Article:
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Title: Addressing Unknown Constants and Metabolic Network Behaviors Through Petascale Computing: Understanding H2 Production in Green Algae

Abstract

The Genomics Revolution has resulted in a massive and growing quantity of whole-genome DNA sequences, which encode the metabolic catalysts necessary for life. However, gene annotations can rarely be complete, and measurement of the kinetic constants associated with the encoded enzymes can not possibly keep pace, necessitating the use of careful modeling to explore plausible network behaviors. Key challenges are (1) quantitatively formulating kinetic laws governing each transformation in a fixed model network; (2) characterizing the stable solution (if any) of the associated ordinary differential equations (ODEs); (3) fitting the latter to metabolomics data as it becomes available; and, (4) optimizing a model output against the possible space of kinetic parameters, with respect to properties such as robustness of network response, or maximum consumption/production. This SciDAC-2 project addresses this large-scale uncertainty in the genome-scale metabolic network of the water-splitting, H{sub 2}-producing green alga Chlamydomonas reinhardtii. Each metabolic transformation is formulated as an irreversible steady-state process, such that the vast literature on known enzyme mechanisms may be incorporated directly. To start, glycolysis, the tricarboxylic acid cycle, and basic fermentation pathways have been encoded in Systems Biology Markup Language (SBML) with careful annotation and consistency with the KEGG database, yielding a modelmore » with 3 compartments, 95 species, 38 reactions, and 109 kinetic constants. To study and optimize such models with a view toward larger models, we have developed a system which takes as input an SBML model, and automatically produces C code that when compiled and executed optimizes the model's kinetic parameters according to test criteria. We describe the system and present numerical results. Further development, including overlaying of a parallel multistart algorithm, will allow optimization of thousands of parameters on high-performance systems ranging from distributed grids to unified petascale architectures.« less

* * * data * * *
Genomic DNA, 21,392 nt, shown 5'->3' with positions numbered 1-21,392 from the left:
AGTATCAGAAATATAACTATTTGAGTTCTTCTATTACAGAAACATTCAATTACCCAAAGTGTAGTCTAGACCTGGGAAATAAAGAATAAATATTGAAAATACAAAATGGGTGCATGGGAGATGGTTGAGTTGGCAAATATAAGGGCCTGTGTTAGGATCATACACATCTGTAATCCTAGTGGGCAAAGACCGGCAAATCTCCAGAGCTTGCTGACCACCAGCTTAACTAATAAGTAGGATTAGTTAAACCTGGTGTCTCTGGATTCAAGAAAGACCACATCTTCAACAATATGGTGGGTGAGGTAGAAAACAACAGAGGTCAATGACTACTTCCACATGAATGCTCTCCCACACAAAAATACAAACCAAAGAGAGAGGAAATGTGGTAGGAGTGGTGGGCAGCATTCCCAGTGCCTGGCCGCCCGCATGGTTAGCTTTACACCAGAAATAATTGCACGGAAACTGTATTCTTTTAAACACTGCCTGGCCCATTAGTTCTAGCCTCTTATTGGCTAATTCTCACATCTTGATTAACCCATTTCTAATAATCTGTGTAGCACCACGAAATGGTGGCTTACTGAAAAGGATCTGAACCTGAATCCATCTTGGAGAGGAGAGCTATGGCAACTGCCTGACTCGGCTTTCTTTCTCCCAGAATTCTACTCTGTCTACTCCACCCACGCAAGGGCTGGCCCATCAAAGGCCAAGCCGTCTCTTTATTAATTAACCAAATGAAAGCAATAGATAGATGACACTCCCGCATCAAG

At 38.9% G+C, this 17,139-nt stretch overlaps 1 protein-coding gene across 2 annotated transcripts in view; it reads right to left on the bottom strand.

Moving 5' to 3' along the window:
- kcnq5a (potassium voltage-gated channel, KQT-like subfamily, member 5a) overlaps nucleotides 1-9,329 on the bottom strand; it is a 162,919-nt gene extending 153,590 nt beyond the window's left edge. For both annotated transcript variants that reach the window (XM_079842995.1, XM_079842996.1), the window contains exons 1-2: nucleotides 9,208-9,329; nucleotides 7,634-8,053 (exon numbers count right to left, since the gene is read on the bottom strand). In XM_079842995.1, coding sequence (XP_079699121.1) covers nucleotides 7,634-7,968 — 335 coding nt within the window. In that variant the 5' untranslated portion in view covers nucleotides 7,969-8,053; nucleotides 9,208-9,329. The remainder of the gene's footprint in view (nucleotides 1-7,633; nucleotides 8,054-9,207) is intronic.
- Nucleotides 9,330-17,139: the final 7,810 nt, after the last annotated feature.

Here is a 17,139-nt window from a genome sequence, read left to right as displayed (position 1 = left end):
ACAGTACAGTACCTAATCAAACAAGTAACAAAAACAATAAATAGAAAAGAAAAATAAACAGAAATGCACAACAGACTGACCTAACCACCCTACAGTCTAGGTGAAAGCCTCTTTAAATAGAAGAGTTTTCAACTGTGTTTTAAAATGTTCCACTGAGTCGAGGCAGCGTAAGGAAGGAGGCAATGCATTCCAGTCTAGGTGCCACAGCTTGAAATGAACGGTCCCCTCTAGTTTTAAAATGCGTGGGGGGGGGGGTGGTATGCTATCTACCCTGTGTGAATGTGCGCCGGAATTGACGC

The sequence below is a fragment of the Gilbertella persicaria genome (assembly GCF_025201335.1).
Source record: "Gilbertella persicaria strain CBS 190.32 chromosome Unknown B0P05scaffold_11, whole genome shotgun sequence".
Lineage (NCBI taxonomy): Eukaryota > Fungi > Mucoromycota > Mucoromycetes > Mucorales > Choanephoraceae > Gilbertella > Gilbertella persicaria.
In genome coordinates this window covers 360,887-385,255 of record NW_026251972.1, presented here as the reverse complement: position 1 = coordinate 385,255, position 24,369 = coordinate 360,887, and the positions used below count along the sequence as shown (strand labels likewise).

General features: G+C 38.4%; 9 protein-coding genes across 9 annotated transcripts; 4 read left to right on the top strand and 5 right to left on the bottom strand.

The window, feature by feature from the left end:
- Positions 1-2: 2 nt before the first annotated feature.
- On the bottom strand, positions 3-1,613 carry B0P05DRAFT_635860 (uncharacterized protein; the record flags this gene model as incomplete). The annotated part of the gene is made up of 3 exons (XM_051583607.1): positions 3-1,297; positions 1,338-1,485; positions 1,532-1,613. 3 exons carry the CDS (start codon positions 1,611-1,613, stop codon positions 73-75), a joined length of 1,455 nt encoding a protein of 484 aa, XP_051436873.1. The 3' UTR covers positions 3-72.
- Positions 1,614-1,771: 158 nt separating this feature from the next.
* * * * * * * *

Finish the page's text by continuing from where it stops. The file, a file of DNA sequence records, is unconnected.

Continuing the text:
Authors:
; ; ;
Publication Date:
Research Org.:
National Renewable Energy Lab. (NREL), Golden, CO (United States)
Sponsoring Org.:
USDOE
OSTI Identifier:
982280
DOE Contract Number:
AC36-08GO28308
Resource Type:
Conference
Resource Relation:
Conference: Proceedings of SciDAC 2007; Journal of Physics: Conference Series 78; Related Information: Article No. 012011
Country of Publication:
United States
Language:
English
Subject:
08 HYDROGEN; 59 BASIC BIOLOGICAL SCIENCES; 97 MATHEMATICS AND COMPUTING; ALGAE; BASIC; BIOLOGY; C CODES; CATALYSTS; CHLAMYDOMONAS; COMPARTMENTS; DIFFERENTIAL EQUATIONS; DNA; ENZYMES; FERMENTATION; GENES; GLYCOLYSIS; GRIDS; KINETICS; OPTIMIZATION; PHYSICS; SOLUTIONS; SPACE; TRANSFORMATIONS; Basic Sciences

Citation Formats